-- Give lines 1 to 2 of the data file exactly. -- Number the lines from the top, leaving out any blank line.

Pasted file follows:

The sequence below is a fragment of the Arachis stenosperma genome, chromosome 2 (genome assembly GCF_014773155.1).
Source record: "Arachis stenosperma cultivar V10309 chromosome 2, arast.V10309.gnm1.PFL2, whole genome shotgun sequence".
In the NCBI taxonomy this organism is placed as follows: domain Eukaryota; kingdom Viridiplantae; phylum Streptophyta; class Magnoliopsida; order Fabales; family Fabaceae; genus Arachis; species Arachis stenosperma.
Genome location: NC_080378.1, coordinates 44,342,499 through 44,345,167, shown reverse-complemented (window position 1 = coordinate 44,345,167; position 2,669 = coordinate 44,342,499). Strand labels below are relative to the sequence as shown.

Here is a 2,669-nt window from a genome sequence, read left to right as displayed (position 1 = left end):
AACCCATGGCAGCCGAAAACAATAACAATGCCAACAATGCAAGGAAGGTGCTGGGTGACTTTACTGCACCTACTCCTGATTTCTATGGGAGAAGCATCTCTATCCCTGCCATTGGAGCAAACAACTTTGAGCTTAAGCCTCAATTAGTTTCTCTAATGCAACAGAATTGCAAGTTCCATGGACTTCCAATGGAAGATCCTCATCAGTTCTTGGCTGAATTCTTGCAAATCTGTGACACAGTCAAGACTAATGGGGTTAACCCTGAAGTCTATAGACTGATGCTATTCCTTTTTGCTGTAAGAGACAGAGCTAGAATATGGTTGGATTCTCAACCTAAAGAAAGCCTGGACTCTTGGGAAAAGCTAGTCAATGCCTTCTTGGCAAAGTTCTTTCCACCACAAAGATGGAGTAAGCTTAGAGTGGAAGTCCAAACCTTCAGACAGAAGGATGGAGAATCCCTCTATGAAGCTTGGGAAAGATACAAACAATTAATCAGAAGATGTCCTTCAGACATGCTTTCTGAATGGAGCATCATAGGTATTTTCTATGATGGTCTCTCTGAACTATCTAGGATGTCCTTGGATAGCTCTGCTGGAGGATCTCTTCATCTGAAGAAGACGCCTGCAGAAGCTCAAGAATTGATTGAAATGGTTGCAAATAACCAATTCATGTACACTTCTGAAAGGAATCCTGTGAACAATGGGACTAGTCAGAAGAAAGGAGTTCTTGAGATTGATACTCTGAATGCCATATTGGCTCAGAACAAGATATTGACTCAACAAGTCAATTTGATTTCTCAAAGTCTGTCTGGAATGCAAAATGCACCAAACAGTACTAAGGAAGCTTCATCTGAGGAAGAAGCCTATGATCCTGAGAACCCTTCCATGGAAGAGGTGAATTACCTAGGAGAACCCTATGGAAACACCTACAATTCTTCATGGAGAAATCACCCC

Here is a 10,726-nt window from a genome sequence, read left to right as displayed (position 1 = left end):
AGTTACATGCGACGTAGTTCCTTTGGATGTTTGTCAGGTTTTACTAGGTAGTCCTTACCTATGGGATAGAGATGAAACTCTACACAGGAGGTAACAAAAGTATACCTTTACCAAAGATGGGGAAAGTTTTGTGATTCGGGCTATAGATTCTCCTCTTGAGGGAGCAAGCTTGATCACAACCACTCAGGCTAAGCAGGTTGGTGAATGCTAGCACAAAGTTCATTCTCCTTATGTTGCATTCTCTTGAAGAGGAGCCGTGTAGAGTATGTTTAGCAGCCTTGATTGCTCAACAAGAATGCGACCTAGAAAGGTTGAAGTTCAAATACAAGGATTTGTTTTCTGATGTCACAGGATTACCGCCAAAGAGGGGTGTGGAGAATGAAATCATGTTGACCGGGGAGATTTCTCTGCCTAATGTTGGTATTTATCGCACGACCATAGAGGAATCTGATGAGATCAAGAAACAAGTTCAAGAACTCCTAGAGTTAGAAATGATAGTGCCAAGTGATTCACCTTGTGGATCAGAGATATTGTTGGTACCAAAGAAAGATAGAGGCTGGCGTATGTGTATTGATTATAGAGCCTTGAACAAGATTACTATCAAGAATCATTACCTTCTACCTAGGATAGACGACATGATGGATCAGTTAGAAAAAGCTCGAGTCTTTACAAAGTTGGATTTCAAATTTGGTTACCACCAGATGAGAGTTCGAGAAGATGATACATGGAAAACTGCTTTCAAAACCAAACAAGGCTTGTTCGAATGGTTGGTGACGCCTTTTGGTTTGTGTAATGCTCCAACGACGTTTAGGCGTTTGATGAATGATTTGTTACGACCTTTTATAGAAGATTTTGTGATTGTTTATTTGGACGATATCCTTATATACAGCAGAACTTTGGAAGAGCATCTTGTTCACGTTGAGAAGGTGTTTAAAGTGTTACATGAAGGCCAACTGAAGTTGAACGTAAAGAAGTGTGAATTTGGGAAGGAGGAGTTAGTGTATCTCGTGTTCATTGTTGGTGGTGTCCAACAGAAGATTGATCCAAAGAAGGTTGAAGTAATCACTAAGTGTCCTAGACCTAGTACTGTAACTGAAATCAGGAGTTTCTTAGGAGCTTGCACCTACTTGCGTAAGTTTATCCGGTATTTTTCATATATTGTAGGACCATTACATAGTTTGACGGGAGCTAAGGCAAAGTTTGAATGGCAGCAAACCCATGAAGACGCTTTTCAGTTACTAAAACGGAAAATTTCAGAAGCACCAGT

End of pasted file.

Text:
The sequence below is a fragment of the Arachis stenosperma genome, chromosome 2 (genome assembly GCF_014773155.1).
Source record: "Arachis stenosperma cultivar V10309 chromosome 2, arast.V10309.gnm1.PFL2, whole genome shotgun sequence".